you’ll find that siloed cloud security strategies fall short
of the mark. But don’t wait. Now is the time to consider
a holistic security approach that reclaims control from
Transformation technologies like IoT, blockchain, AI, cloud security, autonomous and chatbots
are all jostling for our attention. But which ones are considered important and which ones are
businesses actually using? In August 201
8, we asked 4,000 senior decision
makers across 21
markets to tell us how they felt about the different technologies
Fascinated to find out?
Marketers know innovation is business power and many report that cloud security delivers
more than any other innovation technologies. But when it comes to inspiration, IoT comes top,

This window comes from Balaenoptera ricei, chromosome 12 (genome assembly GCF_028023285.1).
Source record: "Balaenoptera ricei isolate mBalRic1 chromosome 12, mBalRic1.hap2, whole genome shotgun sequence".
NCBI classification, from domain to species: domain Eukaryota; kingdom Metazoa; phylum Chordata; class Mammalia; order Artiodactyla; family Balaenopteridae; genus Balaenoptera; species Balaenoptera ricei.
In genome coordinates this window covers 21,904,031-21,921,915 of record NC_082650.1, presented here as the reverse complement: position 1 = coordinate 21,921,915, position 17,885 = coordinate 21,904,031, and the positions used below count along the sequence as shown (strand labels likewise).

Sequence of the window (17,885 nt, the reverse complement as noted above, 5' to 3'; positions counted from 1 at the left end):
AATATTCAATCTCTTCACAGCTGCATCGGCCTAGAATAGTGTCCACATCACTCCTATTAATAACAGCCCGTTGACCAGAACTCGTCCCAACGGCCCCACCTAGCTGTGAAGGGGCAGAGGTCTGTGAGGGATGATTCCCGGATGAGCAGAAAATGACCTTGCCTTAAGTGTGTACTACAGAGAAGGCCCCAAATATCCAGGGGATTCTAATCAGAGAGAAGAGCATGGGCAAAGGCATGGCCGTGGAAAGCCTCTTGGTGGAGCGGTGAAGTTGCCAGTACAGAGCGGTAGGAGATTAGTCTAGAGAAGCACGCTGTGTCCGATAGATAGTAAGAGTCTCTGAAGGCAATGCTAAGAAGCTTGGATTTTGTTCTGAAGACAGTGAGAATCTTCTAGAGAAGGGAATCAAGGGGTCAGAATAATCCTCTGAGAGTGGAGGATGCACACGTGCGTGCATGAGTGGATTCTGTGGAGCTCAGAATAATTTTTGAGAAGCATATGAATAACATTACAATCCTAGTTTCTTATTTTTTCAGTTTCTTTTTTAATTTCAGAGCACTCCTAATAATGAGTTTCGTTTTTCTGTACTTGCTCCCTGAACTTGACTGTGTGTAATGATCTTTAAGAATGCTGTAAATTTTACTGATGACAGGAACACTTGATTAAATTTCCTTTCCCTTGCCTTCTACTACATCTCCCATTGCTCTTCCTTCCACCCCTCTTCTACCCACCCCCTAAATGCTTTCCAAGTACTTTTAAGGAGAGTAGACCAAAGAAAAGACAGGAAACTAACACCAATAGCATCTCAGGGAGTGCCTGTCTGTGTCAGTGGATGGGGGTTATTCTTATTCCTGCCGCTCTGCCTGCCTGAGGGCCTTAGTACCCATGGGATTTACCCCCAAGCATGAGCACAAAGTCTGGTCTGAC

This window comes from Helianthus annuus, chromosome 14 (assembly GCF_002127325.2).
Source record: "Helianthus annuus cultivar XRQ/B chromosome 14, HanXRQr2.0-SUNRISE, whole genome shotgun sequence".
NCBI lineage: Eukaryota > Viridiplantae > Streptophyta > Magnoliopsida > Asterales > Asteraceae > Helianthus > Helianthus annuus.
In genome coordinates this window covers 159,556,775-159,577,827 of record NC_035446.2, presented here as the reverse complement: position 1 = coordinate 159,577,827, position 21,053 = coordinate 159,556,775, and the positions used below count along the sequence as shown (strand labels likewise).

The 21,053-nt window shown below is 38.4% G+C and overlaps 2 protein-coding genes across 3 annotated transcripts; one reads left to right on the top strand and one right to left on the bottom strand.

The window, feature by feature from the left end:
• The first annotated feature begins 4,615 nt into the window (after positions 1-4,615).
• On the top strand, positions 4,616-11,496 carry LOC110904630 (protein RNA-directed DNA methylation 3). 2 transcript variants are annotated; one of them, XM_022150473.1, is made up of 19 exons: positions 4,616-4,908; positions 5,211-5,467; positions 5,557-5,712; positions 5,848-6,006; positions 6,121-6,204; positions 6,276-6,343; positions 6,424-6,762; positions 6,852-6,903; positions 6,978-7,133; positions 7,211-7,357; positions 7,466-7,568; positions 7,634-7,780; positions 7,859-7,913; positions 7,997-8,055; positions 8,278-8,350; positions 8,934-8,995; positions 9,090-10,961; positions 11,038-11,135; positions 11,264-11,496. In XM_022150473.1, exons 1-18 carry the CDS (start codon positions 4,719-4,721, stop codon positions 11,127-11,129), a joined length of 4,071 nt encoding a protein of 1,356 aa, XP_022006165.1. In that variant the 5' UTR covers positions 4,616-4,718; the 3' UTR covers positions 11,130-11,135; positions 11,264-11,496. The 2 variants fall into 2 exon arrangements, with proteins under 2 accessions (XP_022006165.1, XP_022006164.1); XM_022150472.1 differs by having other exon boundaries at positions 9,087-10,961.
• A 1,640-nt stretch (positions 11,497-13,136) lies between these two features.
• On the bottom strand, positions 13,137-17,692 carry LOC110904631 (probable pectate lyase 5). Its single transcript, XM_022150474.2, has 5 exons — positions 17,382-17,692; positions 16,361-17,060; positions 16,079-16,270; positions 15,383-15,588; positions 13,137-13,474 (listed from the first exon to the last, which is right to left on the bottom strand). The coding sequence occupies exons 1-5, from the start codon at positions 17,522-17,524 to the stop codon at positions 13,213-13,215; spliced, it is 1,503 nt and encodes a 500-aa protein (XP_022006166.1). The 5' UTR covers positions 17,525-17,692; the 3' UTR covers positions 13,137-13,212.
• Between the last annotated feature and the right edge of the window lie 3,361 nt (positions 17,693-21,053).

and blockchain not far behind.
The transition to autonomous is all around. Its capability for problem-solving has never been seen before. Its potential for creating business value from algorithms and data makes it the next big frontier for business leaders. Two industry experts have discussed Oracle Autonomous Data Warehouse Cloudand what it can help organisations achieve. Talking about innovation,
security and efficiency, they put the casefor an autonomous future.
Today’s headlines are replete with accounts of major corporations that have found themselves under attack for their enterprise data.
For data center operators, ensuring the security and continuity of their clients’ business operations is a key and compelling imperative. See how Digital Realty approaches data center security.